Take the 2-minute tour ×
Stack Overflow is a question and answer site for professional and enthusiast programmers. It's 100% free.

Its been noted that access to data elements that fall in same cache-line performs badly due to ping-pong effect. However, the code I wrote doesn't and tested with valgrind --tool=cachegrind doesn't show this behaviour. Would appreciate any insights regarding this?.

Attached below is function that each pthread executes:

   void test_cache(void* arg)    
   {    
    long id = (long) arg;  
    uint32_t idx = (uint32_t) id;  
    uint32_t ctr = 0;  
    uint32_t total_sum = 0;  
    for(; ctr < 500000; ++ctr)  
    {  
      total_sum += shared[idx];  
      AO_fetch_and_add(&shared[idx], idx);    
    }
    printf("%d %d,\n",id, total_sum);   
}  
share|improve this question

2 Answers 2

up vote 0 down vote accepted

If you are running on a "dual core" whatever, you are hitting shared cache. You need separate physical CPUs to see the ping-pong effect. Include your hardware spec in the question.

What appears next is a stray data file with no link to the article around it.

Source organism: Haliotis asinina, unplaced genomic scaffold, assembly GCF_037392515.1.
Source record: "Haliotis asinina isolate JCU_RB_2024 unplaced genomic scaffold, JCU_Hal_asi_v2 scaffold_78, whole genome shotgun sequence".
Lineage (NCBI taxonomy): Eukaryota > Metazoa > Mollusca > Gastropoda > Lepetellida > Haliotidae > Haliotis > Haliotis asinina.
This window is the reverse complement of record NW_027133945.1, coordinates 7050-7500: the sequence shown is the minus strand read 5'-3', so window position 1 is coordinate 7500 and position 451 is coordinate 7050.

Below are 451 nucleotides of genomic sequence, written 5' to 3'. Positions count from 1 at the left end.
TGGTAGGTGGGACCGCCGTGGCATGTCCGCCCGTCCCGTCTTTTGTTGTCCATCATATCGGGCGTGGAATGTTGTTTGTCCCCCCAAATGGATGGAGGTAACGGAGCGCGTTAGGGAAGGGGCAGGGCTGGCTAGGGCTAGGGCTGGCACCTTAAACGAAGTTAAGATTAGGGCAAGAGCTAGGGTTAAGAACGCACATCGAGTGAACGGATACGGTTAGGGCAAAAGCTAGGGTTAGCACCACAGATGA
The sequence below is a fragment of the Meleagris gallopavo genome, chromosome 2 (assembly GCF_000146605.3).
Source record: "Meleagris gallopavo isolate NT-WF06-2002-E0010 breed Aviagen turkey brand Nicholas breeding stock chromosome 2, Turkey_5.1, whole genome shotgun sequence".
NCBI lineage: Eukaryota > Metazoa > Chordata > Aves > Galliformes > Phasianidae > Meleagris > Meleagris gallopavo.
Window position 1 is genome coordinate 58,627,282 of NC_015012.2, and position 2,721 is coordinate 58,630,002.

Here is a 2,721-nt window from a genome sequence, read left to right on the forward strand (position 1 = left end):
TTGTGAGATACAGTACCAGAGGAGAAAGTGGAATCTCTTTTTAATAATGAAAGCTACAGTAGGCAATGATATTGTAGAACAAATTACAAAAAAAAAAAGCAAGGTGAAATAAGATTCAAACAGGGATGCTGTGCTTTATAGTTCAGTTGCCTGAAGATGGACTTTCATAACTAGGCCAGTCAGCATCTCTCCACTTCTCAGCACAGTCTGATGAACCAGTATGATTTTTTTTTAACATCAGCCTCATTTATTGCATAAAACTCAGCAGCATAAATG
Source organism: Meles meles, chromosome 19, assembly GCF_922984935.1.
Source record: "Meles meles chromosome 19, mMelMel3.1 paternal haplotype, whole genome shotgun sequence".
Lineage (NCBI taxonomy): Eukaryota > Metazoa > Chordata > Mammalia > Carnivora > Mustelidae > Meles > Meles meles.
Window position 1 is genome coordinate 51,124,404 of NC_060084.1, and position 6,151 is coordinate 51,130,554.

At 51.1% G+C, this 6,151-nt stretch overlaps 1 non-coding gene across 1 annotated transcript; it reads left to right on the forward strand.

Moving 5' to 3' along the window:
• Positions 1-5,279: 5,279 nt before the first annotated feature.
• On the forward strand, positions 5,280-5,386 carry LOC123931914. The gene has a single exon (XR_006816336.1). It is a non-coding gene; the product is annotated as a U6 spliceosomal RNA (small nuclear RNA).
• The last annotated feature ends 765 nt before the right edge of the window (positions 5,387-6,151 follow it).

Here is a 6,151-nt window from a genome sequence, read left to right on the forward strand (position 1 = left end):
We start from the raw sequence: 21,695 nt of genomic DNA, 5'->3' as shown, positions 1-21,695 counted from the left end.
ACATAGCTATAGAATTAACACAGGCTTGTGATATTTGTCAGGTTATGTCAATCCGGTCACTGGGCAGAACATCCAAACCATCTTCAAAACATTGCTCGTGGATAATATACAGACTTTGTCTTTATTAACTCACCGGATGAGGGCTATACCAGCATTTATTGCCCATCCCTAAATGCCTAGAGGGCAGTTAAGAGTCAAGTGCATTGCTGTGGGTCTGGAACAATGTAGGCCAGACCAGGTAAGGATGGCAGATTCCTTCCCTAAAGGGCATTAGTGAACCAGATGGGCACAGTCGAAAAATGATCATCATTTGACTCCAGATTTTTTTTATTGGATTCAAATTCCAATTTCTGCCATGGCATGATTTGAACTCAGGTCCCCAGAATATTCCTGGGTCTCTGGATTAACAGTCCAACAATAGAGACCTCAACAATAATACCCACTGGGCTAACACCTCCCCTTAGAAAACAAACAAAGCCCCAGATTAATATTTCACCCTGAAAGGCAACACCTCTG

share|improve this answer
    
Thanks Nikolai. I was under impression that they have separate L2 caches. Thanks for pointing it out. I tried it on dual core and xeon processor. –  Sandeep Nov 6 '10 at 18:35

Reads are ok (once the cache is filled), writes are not, as that, depending on architecture, will cause all other processors to invalidate that cache line and fetch the line from memory. (Systems that do cache line snooping could avoid that penalty).

The initial cache line load would also have a penalty as a load per cache is required (shared caches are better), with the situation being the worst in NUMA (fetch from distant processor).

share|improve this answer
    
Thanks Theatrus for taking a look. Turns out I am working in shared cache mode so I don't have to be worried. –  Sandeep Nov 6 '10 at 18:37

Your Answer

 
discard

By posting your answer, you agree to the privacy policy and terms of service.

Not the answer you're looking for? Browse other questions tagged or ask your own question.